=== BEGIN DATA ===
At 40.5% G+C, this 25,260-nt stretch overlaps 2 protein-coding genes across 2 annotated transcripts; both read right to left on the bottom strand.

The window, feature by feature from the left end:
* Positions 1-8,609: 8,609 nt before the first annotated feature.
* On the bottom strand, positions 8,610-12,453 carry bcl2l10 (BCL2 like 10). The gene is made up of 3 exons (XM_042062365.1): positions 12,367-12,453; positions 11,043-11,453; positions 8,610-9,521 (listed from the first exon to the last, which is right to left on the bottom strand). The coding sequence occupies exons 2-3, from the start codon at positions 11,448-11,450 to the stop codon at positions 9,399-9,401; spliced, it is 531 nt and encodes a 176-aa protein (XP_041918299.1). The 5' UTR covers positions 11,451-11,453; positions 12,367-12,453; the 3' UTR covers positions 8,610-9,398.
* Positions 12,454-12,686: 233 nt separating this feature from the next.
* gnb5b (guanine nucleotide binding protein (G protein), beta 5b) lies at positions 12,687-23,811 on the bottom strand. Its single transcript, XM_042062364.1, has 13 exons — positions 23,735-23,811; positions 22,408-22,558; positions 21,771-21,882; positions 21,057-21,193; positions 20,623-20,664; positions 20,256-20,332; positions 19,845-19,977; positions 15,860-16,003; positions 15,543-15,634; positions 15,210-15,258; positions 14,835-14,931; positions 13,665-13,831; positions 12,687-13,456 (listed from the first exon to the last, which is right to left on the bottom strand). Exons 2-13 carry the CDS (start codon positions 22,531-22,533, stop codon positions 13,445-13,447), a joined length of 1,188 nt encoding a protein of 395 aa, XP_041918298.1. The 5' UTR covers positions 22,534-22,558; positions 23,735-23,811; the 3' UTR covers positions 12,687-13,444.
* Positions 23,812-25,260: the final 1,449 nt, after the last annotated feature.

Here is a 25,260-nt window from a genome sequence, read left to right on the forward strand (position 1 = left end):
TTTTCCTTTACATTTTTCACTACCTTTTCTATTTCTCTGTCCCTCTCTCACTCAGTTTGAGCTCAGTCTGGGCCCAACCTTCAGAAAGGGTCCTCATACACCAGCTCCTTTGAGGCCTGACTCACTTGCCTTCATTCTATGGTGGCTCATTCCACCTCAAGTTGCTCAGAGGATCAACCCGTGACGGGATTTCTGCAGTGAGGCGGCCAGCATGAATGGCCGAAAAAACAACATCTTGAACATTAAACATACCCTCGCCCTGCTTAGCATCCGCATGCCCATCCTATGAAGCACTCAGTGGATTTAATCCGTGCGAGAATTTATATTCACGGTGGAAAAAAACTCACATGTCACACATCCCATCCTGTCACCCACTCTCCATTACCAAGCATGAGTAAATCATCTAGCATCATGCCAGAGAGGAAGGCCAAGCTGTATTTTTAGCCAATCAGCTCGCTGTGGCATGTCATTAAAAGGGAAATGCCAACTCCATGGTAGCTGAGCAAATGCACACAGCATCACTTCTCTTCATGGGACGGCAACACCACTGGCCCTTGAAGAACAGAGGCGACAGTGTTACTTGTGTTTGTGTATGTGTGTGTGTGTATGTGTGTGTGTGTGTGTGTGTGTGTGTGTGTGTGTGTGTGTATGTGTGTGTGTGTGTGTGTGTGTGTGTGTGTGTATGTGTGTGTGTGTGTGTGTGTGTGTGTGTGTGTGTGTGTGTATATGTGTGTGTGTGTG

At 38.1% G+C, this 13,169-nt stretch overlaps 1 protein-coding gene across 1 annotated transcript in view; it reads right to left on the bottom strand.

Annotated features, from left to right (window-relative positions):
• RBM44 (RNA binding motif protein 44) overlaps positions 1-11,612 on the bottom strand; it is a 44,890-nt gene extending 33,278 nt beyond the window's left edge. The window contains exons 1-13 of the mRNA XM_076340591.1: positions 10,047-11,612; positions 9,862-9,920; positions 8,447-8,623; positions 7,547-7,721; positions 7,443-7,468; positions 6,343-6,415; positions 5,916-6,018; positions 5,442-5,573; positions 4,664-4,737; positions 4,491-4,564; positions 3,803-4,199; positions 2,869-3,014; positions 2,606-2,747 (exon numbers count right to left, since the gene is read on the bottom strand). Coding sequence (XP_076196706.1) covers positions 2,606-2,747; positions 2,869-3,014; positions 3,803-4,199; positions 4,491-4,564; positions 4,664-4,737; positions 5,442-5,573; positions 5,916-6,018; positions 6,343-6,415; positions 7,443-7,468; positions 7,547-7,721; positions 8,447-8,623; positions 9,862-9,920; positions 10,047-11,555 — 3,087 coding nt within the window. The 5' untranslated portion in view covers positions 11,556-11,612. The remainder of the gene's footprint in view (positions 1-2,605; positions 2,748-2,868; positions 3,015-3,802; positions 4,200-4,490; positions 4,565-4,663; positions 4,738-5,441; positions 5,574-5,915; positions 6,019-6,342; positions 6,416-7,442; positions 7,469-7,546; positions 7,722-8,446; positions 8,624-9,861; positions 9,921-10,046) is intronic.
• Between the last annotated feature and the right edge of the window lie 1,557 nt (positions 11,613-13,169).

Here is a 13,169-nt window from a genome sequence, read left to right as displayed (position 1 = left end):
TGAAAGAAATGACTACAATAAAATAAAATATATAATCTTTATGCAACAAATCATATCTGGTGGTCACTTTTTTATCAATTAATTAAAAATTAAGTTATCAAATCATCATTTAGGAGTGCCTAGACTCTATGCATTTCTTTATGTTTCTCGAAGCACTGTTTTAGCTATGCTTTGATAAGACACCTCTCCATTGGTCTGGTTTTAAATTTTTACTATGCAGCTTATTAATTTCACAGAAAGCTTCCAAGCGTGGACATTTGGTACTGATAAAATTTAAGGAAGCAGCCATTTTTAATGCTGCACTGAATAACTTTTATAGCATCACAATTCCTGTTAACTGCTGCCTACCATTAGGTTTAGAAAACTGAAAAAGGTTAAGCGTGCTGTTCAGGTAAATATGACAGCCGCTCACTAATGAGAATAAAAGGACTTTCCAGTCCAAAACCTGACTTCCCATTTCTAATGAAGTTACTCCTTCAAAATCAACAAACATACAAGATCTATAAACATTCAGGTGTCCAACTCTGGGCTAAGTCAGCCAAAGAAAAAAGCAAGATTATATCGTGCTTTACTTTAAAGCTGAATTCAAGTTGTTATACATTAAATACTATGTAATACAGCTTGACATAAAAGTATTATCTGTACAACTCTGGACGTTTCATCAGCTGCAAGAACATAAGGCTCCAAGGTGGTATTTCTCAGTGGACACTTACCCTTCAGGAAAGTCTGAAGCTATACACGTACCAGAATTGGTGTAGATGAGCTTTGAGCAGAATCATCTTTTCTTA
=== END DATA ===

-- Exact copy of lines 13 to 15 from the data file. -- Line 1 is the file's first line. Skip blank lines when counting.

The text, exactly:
• Between the last annotated feature and the right edge of the window lie 1,557 nt (positions 11,613-13,169).

Here is a 13,169-nt window from a genome sequence, read left to right as displayed (position 1 = left end):
TGAAAGAAATGACTACAATAAAATAAAATATATAATCTTTATGCAACAAATCATATCTGGTGGTCACTTTTTTATCAATTAATTAAAAATTAAGTTATCAAATCATCATTTAGGAGTGCCTAGACTCTATGCATTTCTTTATGTTTCTCGAAGCACTGTTTTAGCTATGCTTTGATAAGACACCTCTCCATTGGTCTGGTTTTAAATTTTTACTATGCAGCTTATTAATTTCACAGAAAGCTTCCAAGCGTGGACATTTGGTACTGATAAAATTTAAGGAAGCAGCCATTTTTAATGCTGCACTGAATAACTTTTATAGCATCACAATTCCTGTTAACTGCTGCCTACCATTAGGTTTAGAAAACTGAAAAAGGTTAAGCGTGCTGTTCAGGTAAATATGACAGCCGCTCACTAATGAGAATAAAAGGACTTTCCAGTCCAAAACCTGACTTCCCATTTCTAATGAAGTTACTCCTTCAAAATCAACAAACATACAAGATCTATAAACATTCAGGTGTCCAACTCTGGGCTAAGTCAGCCAAAGAAAAAAGCAAGATTATATCGTGCTTTACTTTAAAGCTGAATTCAAGTTGTTATACATTAAATACTATGTAATACAGCTTGACATAAAAGTATTATCTGTACAACTCTGGACGTTTCATCAGCTGCAAGAACATAAGGCTCCAAGGTGGTATTTCTCAGTGGACACTTACCCTTCAGGAAAGTCTGAAGCTATACACGTACCAGAATTGGTGTAGATGAGCTTTGAGCAGAATCATCTTTTCTTA